If This Bryan Colangelo Story Is True…
On Tuesday, May 29th, The Ringer published a story by Ben Detrick that investigates the potential relationship between the Philadelphia 76ers’ president of basketball operation, Bryan Colangelo, and five Twitter accounts.
You can find the story here.
When this story broke, it didn’t just break; it absolutely exploded and ignited the flying takes on NBA Twitter. The story is absolutely hilarious, even if it isn’t true, but it also comes right after a three-year contract extension was announced for Philly’s coach, Brett Brown. Following the development of this story will be so much fun and a great storyline over the NBA offseason. Now for a couple of thoughts on the whole ordeal. I also hereby dub this #TweetGate.
Honestly, this kind of story isn’t really that surprising. Besides the Kevin Durant self-tweeting, we haven’t had too many bizarre social media incidents with athletes or teams, which doesn’t really make sense considering the era we live in.
With the anonymity that Twitter or Instagram theoretically provides someone, a high-level basketball employee should be able to monitor the rumors floating around NBA Twitter with relative ease and anonymity. That alone is something that Colangelo admitted to doing, through a source, to Detrick.
But is using burner accounts and social media to defend yourself or push your own agenda really that far-fetched in 2018. With all of the crazy stuff we’ve seen on Twitter and in the news over the last couple of years, nothing is really that surprising anymore.
People that follow the NBA, whether it be the insiders at ESPN or the average fan on Twitter, it has been sort of understood that NBA, and other professional teams and organizations, release news and frame personnel moves in such a manner to either “push them under the rug” or display the organization in a positive manner.
And this Colangelo fiasco is really just an extension of that, even if it is an extreme extension, that is if it even is Colangelo behind all five Twitter accounts. Considering the weird position that Colangelo has been in succeeding Sam Hinkie in Philly, why wouldn’t he feel like he needed to prove/defend himself? Under Hinkie, the 76ers went 47–199, one of the worst three-year stretches in NBA history. With Colangelo as head of the basketball operations, the 76ers have gone 80–84; in 2017–2018 they went 52–30, winning five more games in one season than they did in three seasons under Hinkie’s stewardship.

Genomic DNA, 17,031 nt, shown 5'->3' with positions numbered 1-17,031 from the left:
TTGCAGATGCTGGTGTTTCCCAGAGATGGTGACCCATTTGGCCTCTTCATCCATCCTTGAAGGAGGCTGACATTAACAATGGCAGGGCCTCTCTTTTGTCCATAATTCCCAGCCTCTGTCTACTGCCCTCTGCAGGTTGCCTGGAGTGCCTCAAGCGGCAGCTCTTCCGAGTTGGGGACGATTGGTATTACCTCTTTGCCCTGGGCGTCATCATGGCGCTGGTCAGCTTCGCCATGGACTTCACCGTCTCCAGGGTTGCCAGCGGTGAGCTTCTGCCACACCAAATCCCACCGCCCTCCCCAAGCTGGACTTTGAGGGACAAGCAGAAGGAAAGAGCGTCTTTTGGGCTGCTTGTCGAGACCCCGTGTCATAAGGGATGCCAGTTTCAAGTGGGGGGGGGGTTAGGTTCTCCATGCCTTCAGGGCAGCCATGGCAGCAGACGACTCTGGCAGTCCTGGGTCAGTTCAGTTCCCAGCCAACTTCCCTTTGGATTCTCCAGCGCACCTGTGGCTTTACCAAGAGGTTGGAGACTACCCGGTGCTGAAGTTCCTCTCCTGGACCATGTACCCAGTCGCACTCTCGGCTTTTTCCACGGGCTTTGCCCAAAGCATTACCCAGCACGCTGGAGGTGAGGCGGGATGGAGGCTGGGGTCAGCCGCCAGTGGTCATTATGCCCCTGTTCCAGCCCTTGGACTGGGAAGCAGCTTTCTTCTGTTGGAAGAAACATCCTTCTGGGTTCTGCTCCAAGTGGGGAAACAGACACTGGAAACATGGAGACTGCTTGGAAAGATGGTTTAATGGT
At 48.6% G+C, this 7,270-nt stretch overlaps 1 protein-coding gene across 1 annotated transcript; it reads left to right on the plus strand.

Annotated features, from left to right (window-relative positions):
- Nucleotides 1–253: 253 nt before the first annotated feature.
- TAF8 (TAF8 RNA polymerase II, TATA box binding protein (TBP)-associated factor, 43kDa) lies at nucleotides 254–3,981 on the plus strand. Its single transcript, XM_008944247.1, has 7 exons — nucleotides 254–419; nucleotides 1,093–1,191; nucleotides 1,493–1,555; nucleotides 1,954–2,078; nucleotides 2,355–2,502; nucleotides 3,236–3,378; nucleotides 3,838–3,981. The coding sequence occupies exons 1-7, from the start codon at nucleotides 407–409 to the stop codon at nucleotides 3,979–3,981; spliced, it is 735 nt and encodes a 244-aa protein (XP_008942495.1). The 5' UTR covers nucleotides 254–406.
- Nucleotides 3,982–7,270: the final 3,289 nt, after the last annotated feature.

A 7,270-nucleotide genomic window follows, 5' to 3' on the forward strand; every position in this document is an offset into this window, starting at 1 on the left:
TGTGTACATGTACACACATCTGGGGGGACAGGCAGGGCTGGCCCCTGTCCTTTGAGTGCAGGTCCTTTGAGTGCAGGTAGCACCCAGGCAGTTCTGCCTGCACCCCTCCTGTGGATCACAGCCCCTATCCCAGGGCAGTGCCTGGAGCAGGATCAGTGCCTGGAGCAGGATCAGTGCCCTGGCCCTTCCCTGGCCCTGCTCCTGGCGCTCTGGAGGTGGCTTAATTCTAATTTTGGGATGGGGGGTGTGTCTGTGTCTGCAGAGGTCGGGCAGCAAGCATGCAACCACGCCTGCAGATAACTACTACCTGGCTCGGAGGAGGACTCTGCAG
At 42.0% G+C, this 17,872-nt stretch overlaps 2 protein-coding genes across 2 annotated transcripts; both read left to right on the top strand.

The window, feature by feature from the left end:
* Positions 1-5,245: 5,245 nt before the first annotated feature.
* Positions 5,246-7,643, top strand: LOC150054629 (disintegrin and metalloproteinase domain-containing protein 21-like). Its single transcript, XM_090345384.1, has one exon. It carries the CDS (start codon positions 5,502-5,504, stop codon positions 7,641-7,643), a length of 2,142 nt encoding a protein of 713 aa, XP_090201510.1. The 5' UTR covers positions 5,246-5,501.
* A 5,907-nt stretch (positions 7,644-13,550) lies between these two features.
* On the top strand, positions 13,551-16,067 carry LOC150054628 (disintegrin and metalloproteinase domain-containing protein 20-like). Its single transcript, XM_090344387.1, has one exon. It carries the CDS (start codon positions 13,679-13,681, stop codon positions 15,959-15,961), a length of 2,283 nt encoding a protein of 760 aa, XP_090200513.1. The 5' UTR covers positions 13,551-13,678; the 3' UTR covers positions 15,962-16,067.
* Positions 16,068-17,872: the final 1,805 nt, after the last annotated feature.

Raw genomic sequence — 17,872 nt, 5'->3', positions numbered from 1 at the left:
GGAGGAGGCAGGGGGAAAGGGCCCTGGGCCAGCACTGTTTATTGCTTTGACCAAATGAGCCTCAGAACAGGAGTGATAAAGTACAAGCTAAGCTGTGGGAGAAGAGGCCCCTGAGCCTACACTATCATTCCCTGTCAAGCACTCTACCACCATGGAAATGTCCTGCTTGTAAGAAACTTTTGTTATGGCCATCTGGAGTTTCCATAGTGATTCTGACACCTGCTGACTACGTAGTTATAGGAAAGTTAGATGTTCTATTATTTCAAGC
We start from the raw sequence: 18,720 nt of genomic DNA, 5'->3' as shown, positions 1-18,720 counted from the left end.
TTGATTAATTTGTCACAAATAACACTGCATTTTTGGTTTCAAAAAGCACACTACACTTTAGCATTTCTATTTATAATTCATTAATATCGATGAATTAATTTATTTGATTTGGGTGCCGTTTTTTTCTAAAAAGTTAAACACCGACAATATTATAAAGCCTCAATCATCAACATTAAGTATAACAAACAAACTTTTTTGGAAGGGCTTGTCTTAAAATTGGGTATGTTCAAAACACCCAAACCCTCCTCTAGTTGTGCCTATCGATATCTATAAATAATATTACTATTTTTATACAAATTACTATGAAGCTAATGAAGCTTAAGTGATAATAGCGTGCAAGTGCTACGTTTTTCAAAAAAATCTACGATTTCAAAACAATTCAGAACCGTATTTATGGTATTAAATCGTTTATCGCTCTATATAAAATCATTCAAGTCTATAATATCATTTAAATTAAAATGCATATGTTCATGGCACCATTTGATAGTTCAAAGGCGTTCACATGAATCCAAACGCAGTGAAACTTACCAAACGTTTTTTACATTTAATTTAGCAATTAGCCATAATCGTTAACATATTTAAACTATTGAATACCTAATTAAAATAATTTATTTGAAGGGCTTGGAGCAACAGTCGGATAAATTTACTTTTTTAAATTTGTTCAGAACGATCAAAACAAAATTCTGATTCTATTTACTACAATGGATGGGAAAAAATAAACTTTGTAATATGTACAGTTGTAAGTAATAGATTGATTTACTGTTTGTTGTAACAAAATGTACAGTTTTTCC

Now, there are certain reasons for this. Hinkie was brought in to be the mastermind of an unprecedented teardown and rebuild of an NBA franchise. Hinkie stepped down in April 2016 because he felt that he could no longer “make good decisions on behalf of the investors in the Sixers” according to his resignation letter. That paved the way for Colangelo’s hire, after which he has made moves intended to maximize the Sixers chances of winning NOW.
The trade for Markelle Fultz was not a terrible decision. Instead, it should have been the final cog in a young, monstrous machine; one more young, dynamic ball handler to be side by side with Ben Simmons, Joel Embiid, and Dario Saric. The move, at the time, seemed perplexing, even if there was some good rationale behind it.
What the Sixers likely should have done, and what “The Process” would have called for, was to stay put or trade down to maximize value and potential shots at drafting a great player. The decision, the rationale, and a thorough dissection of what the Sixers did or could have done is a discussion for another time.
The most damning thing for Colangelo, again if it’s all true, is the tweets about medical information and the tweets that slander Philly players. But again, that’s why it seems kind of believable. Almost all of those players, with the exception of Markelle Fultz, were brought in by Hinkie.
The accounts linked to Colangelo spent most of their time talking about Nerlens Noel, Jahlil Okafor, and Joel Embiid trashing them, but with Fultz (Colangelo’s pick) the accounts seemed to be trying to shift blame onto Fultz’s personal camp.
All of that would fit with a person bitter at the fame their predecessor is receiving when their first really big decision came up, it hasn’t turned out great.
Ian Rapoport tweeted that “Most NFL GMs have secret twitter accounts,” so this practice is commonplace in professional sports. But this kind of link between a GM and twitter accounts trashing his own team and players is absolutely unprecedented.
And late on Tuesday, Joel Embiid started throwing haymakers on twitter. Which means that either, the Sixers GM was talking bad about his players under a fake name OR the Sixers star player is roasting him GM over false information.
Either way, this is the best story in a long time regarding the NBA. It has the most intrigue and the most potential ramifications for a good, young franchise that was apparently headed for great things.
Regardless of how this story ends, it shows us that we can’t just assume that decision makers for professional teams are smart. They have human-like impulses to, and no one wants to get dragged online. Except most professional GMs are smart enough to just take it, not respond with FIVE different twitter accounts.